“A poet of fantastic inversions.” Poetry London

“Multifaceted, mega-fabricated, louche architecture.” Magma

“Voraciously experimental, precociously accomplished.” Poetry International

Cartridge Lit

I have two new poems up at Cartridge Lit today. As far as I’m aware, this is the only literary journal that specialises in game poems and other game-related writing, and the fact that it’s updated frequently with work of quality suggests that the genre is starting to take off, in the US at least. They’re even publishing an e-chapbook in the coming month: Prepare to Die by Jess Jenkins.

The poems are paeans to two characters from the same game, and the game isn’t even out yet. Nuclear Throne, developed by Dutch duo Vlambeer, is available on Steam as an ‘early access’ prototype. This means you can play it while it’s a work in progress, with the developers adding a new update every week, partially responsive to player feedback.

Nuclear Throne is set in a post-apocalyptic wasteland where disfigured mutants – the remnants of humanity – gather to swap stories of the fabled throne, and occasionally set out to find it. It’s a roguelike (or, pedantically, a roguelikelike) game, which means that the levels are procedurally generated and different each time, and death always means starting over, not from a checkpoint or save file. It’s bloody difficult. I’ve only reached the throne twice, and neither time survived the encounter.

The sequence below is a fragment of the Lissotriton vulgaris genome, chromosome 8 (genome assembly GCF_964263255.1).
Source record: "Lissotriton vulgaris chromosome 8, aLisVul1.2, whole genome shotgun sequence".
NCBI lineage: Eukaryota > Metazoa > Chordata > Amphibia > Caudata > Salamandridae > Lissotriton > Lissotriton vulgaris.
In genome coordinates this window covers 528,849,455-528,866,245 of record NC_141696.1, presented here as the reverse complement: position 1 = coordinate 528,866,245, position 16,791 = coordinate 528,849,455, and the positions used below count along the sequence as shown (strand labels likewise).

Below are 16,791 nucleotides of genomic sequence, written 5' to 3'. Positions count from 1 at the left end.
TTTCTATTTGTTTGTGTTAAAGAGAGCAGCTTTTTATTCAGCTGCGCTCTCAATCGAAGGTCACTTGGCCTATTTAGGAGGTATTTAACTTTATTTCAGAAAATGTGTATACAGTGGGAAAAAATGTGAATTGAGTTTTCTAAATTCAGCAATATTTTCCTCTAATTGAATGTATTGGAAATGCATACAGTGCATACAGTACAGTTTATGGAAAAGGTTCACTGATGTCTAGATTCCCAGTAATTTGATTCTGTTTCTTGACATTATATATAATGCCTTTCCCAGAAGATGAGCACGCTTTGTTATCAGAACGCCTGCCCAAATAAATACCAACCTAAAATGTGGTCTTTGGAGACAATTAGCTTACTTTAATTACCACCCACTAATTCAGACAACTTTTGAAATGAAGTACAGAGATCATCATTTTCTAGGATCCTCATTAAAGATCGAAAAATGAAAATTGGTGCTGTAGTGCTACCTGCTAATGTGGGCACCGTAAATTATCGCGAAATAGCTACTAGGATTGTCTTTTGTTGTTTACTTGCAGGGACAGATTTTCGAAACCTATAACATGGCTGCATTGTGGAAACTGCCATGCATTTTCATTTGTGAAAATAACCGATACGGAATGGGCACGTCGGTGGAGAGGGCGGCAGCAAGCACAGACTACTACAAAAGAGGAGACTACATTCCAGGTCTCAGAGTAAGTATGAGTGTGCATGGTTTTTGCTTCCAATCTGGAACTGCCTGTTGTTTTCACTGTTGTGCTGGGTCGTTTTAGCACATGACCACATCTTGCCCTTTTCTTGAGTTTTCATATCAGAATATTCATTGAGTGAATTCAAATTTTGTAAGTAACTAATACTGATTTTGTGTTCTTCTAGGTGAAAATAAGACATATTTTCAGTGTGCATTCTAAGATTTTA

The poems celebrate my two favourite characters: a sad assemblage of bone and sliding flesh called Melting, and a very small, spidery, gun-chomping robot called Robot, who may once have been a person. As with a lot of the characters I write poems about, they are doomed and broken, but always up for one last scrap.

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